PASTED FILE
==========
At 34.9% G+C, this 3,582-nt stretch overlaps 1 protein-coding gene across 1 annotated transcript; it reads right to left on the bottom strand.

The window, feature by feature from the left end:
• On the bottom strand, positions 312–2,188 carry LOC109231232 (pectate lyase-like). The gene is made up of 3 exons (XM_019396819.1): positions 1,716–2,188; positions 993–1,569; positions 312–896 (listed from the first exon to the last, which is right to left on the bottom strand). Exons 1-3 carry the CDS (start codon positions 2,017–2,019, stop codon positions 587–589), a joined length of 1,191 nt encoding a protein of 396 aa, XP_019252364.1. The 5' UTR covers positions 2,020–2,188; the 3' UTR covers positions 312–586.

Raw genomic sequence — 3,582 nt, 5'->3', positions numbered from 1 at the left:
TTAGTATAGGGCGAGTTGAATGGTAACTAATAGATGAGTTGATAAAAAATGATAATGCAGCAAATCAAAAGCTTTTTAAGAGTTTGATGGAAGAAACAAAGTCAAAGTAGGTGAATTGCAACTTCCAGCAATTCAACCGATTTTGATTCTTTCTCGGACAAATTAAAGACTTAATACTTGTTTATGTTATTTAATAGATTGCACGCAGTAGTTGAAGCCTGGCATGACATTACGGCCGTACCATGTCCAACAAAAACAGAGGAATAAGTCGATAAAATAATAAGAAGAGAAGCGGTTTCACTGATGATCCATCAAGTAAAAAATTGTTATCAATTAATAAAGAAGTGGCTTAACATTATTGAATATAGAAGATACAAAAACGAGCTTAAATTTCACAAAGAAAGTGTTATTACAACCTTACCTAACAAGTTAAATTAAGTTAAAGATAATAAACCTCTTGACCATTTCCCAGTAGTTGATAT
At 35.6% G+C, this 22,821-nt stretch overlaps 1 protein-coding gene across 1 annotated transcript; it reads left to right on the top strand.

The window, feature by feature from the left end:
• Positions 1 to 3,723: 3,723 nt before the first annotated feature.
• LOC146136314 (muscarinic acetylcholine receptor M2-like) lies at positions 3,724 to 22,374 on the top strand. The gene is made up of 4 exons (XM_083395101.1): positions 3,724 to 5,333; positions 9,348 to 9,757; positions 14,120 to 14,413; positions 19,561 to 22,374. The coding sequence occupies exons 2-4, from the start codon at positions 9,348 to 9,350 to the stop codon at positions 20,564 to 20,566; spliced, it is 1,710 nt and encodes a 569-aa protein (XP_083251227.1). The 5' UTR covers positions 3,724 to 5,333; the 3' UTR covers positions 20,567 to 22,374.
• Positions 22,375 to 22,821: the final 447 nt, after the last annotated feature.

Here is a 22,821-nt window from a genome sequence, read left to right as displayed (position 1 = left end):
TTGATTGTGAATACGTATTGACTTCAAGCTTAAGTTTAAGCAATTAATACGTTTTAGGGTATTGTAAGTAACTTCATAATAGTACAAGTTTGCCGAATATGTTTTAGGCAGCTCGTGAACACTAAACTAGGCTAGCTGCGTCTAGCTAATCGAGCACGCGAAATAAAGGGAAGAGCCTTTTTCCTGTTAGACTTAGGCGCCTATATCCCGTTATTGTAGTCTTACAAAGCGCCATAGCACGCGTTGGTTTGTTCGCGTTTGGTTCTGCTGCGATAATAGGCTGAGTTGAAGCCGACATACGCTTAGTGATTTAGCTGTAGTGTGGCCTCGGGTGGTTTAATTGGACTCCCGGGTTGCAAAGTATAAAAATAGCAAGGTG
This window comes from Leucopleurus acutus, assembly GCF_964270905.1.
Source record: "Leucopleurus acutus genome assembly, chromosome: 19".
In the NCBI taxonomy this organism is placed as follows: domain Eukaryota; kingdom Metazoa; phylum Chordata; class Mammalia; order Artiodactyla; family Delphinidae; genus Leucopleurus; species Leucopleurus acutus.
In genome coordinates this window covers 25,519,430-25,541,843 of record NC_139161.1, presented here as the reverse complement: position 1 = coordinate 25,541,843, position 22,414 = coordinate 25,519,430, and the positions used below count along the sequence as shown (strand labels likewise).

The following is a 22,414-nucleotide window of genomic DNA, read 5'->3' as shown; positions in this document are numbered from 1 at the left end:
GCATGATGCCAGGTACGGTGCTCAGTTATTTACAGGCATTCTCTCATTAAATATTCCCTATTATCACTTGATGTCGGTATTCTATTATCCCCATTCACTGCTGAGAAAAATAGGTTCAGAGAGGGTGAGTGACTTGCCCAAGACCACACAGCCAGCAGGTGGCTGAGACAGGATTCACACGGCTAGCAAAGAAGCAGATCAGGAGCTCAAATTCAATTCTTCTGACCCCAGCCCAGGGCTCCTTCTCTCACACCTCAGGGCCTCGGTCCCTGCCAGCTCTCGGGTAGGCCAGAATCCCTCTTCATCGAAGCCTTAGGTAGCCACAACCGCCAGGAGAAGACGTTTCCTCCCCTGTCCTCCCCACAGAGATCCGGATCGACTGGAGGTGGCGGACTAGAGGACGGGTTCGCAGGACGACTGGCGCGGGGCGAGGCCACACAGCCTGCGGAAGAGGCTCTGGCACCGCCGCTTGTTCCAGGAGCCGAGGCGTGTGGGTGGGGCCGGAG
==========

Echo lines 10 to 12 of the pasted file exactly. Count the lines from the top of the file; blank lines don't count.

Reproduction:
• Positions 22,375 to 22,821: the final 447 nt, after the last annotated feature.

Here is a 22,821-nt window from a genome sequence, read left to right as displayed (position 1 = left end):
TTGATTGTGAATACGTATTGACTTCAAGCTTAAGTTTAAGCAATTAATACGTTTTAGGGTATTGTAAGTAACTTCATAATAGTACAAGTTTGCCGAATATGTTTTAGGCAGCTCGTGAACACTAAACTAGGCTAGCTGCGTCTAGCTAATCGAGCACGCGAAATAAAGGGAAGAGCCTTTTTCCTGTTAGACTTAGGCGCCTATATCCCGTTATTGTAGTCTTACAAAGCGCCATAGCACGCGTTGGTTTGTTCGCGTTTGGTTCTGCTGCGATAATAGGCTGAGTTGAAGCCGACATACGCTTAGTGATTTAGCTGTAGTGTGGCCTCGGGTGGTTTAATTGGACTCCCGGGTTGCAAAGTATAAAAATAGCAAGGTG